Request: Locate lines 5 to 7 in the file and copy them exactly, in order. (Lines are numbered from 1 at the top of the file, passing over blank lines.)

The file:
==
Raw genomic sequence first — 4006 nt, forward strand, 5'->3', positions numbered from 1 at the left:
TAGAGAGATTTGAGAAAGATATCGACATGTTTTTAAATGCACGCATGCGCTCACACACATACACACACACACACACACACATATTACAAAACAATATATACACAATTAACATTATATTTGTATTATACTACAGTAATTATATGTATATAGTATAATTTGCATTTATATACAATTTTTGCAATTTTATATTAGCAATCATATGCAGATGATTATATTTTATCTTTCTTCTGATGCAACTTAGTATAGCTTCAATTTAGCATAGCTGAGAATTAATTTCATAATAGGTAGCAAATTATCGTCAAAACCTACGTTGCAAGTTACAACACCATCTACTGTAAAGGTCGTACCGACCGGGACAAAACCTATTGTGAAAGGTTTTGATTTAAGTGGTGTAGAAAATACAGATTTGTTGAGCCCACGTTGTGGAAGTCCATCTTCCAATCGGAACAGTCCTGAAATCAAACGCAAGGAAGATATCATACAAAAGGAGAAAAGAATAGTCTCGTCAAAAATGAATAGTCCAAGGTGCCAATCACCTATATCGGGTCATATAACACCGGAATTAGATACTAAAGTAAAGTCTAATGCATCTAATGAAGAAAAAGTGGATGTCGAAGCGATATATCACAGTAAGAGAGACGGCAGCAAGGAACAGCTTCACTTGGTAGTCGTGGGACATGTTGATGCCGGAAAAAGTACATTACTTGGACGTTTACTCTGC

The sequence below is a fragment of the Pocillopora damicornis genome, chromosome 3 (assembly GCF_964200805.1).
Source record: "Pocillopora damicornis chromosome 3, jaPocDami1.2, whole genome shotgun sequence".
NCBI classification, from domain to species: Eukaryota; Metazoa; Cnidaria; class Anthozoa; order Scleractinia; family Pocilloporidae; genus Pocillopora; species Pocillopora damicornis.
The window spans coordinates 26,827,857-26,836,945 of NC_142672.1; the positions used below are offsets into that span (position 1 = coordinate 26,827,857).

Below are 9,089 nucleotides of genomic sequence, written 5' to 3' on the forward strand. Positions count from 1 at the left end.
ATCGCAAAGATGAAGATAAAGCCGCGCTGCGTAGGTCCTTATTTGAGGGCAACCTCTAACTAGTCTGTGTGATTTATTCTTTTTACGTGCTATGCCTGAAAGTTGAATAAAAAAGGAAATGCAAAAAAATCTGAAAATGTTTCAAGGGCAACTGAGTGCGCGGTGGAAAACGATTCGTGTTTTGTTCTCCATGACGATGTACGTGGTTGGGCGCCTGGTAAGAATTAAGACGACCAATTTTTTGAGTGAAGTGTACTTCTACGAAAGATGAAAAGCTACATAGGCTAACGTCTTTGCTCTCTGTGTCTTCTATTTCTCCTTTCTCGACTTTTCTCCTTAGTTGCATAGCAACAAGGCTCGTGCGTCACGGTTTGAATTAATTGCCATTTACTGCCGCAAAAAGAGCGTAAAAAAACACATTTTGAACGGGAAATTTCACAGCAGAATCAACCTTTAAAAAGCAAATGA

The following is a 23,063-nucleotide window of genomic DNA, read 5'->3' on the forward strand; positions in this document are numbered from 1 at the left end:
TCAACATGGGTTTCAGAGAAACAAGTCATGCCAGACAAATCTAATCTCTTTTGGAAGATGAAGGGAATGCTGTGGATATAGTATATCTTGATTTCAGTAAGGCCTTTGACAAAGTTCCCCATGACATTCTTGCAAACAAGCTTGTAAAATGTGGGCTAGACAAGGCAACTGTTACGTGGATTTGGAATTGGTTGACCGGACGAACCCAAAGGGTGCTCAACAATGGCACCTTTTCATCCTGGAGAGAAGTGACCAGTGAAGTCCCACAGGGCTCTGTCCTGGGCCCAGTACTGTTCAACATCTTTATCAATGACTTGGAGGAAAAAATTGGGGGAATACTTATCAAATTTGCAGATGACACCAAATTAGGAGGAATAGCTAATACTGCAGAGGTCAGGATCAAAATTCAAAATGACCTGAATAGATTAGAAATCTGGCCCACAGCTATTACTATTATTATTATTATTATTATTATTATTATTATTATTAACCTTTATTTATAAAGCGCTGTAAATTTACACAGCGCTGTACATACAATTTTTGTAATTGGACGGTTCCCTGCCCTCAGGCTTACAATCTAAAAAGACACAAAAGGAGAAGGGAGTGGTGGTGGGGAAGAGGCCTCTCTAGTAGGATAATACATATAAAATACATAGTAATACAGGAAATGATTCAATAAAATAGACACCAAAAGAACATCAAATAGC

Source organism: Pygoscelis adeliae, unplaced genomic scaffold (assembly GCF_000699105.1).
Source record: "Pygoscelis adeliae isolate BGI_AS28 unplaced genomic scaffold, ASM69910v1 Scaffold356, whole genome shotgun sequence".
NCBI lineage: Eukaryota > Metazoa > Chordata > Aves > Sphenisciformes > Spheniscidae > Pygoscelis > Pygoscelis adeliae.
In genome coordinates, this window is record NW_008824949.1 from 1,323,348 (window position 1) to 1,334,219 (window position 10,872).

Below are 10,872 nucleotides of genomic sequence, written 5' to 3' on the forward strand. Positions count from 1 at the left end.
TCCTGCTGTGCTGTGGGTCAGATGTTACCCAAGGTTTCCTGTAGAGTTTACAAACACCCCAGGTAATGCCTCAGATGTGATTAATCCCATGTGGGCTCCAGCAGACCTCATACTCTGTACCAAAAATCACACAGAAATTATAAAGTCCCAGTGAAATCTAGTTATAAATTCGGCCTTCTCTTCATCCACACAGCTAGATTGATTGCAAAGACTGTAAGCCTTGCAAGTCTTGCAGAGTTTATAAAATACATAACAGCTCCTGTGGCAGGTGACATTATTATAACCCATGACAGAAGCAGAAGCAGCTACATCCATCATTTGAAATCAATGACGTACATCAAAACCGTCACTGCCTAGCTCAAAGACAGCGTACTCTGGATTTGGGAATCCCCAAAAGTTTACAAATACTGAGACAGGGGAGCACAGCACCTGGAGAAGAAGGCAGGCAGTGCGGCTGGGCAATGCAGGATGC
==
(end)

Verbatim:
NCBI classification, from domain to species: Eukaryota; Metazoa; Cnidaria; class Anthozoa; order Scleractinia; family Pocilloporidae; genus Pocillopora; species Pocillopora damicornis.
The window spans coordinates 26,827,857-26,836,945 of NC_142672.1; the positions used below are offsets into that span (position 1 = coordinate 26,827,857).

Below are 9,089 nucleotides of genomic sequence, written 5' to 3' on the forward strand. Positions count from 1 at the left end.